A more complete appreciation of the invention, and many of the attendant advantages thereof, will be readily apparent as the same becomes better understood by reference to the following detailed description when considered in conjunction with the accompanying drawings in which like reference symbols indicate the same or similar components, wherein:
FIG. 1 is a schematic diagram of a data bus system in an asynchronous transfer mode ATM cell using a dual data bus;
FIG. 2 is a schematic diagram of a data bus system in an ATM cell according to the principles of the present invention;
FIG. 3 is a diagram illustrating a master module attached to the data bus in accordance with the principles of the present invention; and
DETAILED DESCRIPTION OF THE INVENTION
FIG. 4 is a flow chart illustrating an operation of the data bus system in an ATM cell according to the principles of the present invention.
One solution in overcoming the problem of the possible occurrence of faulty signal lines is to provide two busses to carry data. Each bus includes a plurality of signal lines. FIG. 1 illustrates such an arrangement where two busses are present in an asynchronous transfer mode ATM cell. Connected to both busses 10 and 20 are m modules, each having a BIU. Data bus 10 is called a primary data bus and data bus 20 is called a substitute data bus. In the absence of faulty signal lines, primary bus 10 only is used to carry data while substitute bus 20 remains idle. Upon detection of a faulty signal line in primary data bus 10, substitute bus 20 is then used to carry data while primary bus 10 remains idle.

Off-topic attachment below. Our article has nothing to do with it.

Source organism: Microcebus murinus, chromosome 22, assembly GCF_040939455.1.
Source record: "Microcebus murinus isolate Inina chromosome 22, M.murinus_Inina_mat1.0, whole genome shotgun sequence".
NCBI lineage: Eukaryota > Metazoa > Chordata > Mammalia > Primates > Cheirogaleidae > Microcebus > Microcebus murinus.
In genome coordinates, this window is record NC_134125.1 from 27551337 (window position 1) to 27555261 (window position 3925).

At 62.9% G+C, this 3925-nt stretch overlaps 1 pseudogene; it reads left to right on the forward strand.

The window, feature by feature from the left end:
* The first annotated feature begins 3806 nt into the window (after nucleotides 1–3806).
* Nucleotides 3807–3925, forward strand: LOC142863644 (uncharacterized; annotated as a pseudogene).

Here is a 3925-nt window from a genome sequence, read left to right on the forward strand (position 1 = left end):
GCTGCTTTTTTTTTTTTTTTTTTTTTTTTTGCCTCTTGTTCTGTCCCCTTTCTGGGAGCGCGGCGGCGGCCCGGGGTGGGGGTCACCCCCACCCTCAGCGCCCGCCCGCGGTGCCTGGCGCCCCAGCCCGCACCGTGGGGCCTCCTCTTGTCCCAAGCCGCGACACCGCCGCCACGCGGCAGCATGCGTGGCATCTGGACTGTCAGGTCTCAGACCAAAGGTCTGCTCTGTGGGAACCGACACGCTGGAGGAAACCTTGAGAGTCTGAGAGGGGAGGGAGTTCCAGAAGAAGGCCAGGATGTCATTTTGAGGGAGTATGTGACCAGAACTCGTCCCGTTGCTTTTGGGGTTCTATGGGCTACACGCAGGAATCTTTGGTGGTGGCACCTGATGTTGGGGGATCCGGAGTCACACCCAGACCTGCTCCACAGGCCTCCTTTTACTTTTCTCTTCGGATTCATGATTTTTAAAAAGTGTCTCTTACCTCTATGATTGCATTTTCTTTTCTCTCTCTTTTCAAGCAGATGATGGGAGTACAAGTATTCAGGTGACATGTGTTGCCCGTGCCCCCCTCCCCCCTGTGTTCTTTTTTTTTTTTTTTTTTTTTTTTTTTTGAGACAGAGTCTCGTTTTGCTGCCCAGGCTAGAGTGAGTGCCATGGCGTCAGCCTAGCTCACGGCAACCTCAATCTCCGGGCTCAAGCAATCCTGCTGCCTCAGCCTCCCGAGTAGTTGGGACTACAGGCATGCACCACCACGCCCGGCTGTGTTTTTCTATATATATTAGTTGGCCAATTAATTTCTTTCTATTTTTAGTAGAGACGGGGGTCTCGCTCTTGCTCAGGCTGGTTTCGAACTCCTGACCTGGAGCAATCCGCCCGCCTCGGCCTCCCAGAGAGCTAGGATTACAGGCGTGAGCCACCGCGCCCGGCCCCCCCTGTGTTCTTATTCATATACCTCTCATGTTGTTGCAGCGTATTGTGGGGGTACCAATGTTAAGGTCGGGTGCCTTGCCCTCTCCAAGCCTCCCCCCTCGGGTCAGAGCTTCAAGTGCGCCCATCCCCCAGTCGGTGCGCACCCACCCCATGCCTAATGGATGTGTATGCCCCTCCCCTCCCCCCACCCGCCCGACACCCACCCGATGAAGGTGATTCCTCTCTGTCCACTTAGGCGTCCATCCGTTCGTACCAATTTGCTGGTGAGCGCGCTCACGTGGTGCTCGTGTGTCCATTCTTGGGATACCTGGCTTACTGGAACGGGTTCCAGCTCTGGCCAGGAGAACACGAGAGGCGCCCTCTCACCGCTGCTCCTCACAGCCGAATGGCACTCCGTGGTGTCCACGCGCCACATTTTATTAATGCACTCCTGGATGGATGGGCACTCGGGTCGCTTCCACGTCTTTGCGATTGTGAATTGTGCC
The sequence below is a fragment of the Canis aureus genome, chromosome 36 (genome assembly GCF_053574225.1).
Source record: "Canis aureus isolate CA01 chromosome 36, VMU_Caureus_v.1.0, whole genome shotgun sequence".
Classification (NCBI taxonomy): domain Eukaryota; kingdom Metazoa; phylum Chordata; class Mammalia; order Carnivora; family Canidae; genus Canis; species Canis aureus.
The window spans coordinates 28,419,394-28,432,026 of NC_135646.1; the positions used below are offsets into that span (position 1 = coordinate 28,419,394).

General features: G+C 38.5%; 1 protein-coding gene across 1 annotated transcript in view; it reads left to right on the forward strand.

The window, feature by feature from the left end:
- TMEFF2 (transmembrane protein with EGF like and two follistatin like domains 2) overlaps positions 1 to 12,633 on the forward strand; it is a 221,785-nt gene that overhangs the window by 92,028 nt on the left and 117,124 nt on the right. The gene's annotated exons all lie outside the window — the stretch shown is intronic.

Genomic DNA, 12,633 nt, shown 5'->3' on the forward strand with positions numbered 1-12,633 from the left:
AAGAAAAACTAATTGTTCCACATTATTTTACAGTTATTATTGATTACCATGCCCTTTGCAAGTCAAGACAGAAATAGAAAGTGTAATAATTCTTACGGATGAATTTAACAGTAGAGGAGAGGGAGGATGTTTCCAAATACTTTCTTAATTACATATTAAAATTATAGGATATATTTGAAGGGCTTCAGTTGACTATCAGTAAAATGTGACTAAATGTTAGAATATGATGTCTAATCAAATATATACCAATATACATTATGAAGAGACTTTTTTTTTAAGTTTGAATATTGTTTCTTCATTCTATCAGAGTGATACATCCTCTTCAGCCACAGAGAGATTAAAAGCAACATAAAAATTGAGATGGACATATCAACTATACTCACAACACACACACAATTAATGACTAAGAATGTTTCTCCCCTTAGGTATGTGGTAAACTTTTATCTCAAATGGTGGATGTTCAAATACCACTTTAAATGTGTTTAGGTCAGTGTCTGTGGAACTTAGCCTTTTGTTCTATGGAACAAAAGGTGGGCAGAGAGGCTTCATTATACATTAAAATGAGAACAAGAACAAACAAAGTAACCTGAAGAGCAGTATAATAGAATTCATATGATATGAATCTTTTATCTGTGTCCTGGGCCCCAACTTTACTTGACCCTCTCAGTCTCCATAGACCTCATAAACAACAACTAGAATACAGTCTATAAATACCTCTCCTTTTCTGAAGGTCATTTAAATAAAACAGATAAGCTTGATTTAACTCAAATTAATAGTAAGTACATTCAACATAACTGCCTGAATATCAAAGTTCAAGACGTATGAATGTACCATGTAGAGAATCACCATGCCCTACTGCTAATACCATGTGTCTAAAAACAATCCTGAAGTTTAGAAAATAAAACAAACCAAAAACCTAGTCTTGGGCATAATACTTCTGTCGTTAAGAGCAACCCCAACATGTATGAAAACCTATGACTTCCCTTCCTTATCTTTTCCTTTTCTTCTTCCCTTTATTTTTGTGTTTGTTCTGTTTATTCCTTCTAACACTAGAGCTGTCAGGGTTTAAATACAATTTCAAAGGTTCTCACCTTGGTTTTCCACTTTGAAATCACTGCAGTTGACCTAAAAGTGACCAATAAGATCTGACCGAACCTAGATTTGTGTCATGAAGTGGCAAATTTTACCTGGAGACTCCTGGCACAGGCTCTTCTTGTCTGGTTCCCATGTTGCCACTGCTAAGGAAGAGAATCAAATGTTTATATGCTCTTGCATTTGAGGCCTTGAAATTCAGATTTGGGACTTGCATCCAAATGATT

In order for such an arrangement to work in an ATM cell, each of the m modules 30-1 through 30-m must have 2 BIU's, a first BIU 40 connected to primary bus 10 and the second BIU 50 connected to substitute bus 20. Thus, when primary bus 10 is carrying data, each BIU 40 in each module 30-1 through 30-m are used while each BIU 50 in each module 30-1 through 30-m are left idle. When a faulty signal line is detected on the primary bus 10 and the substitute bus 20 is used to carry data, each BIU 40 in each module 30-1 through 30-m are left idle while each BIU 50 in each module 30-1 through 30-m are used in the data transmission process.
Like the reference to Olarig '980, the solution posed in FIG. 1 has the following drawbacks. FIG. 1 requires an enormous amount of redundant circuitry. As a result, at any given time, m BIU's and an entire bus are left idle. This extra circuitry adds to manufacturing cost and is therefore not a very desirable solution in compensating for a faulty signal line.
Even worse, in the arrangement of FIG. 1, if a faulty signal line is present in both the primary bus 10 and the substitute bus 20, data can no longer be transmitted. Therefore, it is desirable to have an arrangement for an ATM switch that both is less expensive to manufacture by having fewer redundant parts and is more resilient by compensating for the scenario when a plurality of signal lines go faulty.